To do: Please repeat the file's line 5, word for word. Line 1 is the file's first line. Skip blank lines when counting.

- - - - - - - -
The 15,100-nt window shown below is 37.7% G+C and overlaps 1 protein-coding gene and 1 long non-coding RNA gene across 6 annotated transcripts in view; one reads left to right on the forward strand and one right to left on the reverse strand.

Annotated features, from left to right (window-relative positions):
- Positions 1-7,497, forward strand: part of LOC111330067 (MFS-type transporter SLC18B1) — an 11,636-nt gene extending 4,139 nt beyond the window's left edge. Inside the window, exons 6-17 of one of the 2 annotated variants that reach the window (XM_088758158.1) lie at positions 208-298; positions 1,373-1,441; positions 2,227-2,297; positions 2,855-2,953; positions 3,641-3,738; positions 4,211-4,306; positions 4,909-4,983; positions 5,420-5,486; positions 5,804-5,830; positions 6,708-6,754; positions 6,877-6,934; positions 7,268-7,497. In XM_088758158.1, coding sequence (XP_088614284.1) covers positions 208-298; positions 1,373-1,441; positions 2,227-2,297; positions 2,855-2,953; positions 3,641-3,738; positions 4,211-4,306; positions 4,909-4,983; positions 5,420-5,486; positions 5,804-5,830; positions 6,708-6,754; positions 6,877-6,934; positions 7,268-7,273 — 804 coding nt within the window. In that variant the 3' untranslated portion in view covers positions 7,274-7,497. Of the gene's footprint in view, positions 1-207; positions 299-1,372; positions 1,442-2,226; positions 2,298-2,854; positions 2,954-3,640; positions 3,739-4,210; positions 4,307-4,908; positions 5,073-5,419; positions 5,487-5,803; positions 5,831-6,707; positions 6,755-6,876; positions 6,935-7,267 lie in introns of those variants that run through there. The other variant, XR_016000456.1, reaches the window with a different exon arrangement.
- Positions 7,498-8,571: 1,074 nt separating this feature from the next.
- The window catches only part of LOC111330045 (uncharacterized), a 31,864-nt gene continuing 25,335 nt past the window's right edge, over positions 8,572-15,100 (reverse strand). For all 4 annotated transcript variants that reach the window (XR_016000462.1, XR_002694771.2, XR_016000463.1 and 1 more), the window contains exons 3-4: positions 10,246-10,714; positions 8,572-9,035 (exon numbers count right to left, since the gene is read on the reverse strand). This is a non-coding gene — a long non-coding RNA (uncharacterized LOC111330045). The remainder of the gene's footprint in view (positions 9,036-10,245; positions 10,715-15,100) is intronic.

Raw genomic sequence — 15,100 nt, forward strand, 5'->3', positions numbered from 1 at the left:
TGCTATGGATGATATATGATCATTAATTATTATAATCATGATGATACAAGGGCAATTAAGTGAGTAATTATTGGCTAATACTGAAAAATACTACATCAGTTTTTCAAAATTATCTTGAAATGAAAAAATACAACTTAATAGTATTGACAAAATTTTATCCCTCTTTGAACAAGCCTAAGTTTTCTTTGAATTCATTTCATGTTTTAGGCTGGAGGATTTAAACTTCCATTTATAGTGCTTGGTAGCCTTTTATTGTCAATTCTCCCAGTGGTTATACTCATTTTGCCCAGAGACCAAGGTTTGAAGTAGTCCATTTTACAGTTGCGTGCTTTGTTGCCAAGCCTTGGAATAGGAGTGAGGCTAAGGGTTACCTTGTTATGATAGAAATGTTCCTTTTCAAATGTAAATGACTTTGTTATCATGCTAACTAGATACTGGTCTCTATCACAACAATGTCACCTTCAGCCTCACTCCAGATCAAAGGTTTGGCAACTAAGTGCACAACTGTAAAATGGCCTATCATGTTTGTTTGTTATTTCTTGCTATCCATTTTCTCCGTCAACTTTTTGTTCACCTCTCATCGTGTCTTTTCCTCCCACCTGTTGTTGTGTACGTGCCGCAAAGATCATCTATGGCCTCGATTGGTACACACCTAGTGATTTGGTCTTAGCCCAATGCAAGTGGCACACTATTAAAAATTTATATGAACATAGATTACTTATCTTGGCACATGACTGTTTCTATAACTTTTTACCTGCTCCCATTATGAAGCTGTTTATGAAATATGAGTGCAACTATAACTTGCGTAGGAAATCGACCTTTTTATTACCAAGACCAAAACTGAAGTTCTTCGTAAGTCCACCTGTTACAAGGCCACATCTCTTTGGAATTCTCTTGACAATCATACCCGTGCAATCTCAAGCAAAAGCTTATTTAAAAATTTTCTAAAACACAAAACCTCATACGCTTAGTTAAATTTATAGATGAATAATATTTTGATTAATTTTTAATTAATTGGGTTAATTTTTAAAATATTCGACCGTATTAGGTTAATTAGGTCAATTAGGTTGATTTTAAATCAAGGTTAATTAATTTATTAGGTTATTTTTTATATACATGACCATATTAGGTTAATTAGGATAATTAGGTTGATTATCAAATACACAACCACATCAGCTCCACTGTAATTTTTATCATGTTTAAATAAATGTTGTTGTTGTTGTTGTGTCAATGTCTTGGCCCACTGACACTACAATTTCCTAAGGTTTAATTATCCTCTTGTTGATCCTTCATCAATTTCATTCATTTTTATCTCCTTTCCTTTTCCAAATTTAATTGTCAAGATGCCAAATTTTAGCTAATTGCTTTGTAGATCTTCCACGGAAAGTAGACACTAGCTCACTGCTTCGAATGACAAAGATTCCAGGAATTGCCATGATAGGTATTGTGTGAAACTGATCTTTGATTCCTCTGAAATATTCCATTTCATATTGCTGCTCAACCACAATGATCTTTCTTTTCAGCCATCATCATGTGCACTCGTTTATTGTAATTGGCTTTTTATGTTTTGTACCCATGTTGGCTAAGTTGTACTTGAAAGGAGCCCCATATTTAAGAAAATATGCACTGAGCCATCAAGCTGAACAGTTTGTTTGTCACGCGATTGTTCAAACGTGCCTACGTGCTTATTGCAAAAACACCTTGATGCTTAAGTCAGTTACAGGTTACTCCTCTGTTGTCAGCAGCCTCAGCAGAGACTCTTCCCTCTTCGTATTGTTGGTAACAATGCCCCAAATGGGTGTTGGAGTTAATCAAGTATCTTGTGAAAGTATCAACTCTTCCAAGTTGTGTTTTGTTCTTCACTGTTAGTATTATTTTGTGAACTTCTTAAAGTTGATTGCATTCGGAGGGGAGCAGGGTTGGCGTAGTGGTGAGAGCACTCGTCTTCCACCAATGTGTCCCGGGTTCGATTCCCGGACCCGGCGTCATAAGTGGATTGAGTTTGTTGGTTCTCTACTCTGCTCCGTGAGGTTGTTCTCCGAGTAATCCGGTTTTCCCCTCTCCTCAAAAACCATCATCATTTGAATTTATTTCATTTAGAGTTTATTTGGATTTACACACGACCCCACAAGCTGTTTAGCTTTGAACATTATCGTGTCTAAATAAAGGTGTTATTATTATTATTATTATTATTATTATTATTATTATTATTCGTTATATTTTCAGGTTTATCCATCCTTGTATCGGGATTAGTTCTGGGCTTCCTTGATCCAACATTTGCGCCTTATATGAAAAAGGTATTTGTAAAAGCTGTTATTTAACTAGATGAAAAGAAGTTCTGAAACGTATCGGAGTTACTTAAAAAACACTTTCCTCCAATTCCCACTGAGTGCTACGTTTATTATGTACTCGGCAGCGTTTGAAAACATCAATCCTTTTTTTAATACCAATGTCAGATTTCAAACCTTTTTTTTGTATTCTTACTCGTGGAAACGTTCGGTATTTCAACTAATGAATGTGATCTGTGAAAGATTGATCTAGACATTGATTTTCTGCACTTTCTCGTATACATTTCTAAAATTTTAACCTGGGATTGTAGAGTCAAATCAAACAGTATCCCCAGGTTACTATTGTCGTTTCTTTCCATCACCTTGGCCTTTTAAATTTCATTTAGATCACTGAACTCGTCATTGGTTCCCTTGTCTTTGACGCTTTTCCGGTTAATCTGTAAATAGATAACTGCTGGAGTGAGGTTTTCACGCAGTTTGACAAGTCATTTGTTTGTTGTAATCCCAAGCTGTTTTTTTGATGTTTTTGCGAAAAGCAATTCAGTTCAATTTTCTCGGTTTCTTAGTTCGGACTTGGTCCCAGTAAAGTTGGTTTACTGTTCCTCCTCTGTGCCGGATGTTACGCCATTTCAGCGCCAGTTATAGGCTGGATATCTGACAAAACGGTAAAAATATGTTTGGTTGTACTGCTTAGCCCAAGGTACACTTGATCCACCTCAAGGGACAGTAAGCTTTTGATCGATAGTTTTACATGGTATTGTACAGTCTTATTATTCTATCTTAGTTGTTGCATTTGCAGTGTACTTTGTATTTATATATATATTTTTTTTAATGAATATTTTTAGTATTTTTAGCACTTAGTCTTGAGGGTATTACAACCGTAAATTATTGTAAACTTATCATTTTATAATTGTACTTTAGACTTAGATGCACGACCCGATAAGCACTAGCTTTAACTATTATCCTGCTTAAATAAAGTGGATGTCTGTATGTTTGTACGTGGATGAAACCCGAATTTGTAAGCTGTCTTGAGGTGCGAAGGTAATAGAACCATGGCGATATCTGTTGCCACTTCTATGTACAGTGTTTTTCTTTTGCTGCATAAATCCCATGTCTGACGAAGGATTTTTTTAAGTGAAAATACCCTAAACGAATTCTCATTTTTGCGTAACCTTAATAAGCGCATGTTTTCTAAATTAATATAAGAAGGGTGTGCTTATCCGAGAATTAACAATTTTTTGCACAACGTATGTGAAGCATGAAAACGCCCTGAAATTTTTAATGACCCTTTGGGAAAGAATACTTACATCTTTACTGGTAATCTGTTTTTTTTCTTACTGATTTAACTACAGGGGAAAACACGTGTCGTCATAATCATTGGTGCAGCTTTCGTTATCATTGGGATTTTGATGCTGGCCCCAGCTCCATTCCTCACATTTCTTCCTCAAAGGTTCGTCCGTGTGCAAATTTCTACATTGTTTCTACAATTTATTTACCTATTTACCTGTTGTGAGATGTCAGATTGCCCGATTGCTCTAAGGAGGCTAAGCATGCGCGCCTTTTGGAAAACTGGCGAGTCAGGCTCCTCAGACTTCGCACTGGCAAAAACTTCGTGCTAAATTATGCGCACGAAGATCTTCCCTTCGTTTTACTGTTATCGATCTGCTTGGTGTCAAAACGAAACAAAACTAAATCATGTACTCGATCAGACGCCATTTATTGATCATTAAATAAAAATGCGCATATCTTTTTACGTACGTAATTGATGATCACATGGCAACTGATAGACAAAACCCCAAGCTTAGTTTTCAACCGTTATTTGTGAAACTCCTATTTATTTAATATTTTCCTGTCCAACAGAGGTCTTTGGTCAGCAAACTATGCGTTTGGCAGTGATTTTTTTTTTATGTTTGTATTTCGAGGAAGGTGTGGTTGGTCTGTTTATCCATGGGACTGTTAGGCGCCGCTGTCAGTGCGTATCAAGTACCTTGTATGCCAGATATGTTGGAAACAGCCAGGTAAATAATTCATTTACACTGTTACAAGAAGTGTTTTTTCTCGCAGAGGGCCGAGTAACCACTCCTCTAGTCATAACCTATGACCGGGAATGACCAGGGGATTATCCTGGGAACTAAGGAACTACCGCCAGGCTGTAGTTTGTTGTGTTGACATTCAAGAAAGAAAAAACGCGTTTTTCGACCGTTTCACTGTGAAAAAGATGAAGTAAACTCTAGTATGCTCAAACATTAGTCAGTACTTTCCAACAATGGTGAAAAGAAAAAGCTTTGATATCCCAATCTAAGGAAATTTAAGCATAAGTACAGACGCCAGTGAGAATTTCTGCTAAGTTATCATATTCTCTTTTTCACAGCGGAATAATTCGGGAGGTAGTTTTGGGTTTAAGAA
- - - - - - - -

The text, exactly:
- The window catches only part of LOC111330045 (uncharacterized), a 31,864-nt gene continuing 25,335 nt past the window's right edge, over positions 8,572-15,100 (reverse strand). For all 4 annotated transcript variants that reach the window (XR_016000462.1, XR_002694771.2, XR_016000463.1 and 1 more), the window contains exons 3-4: positions 10,246-10,714; positions 8,572-9,035 (exon numbers count right to left, since the gene is read on the reverse strand). This is a non-coding gene — a long non-coding RNA (uncharacterized LOC111330045). The remainder of the gene's footprint in view (positions 9,036-10,245; positions 10,715-15,100) is intronic.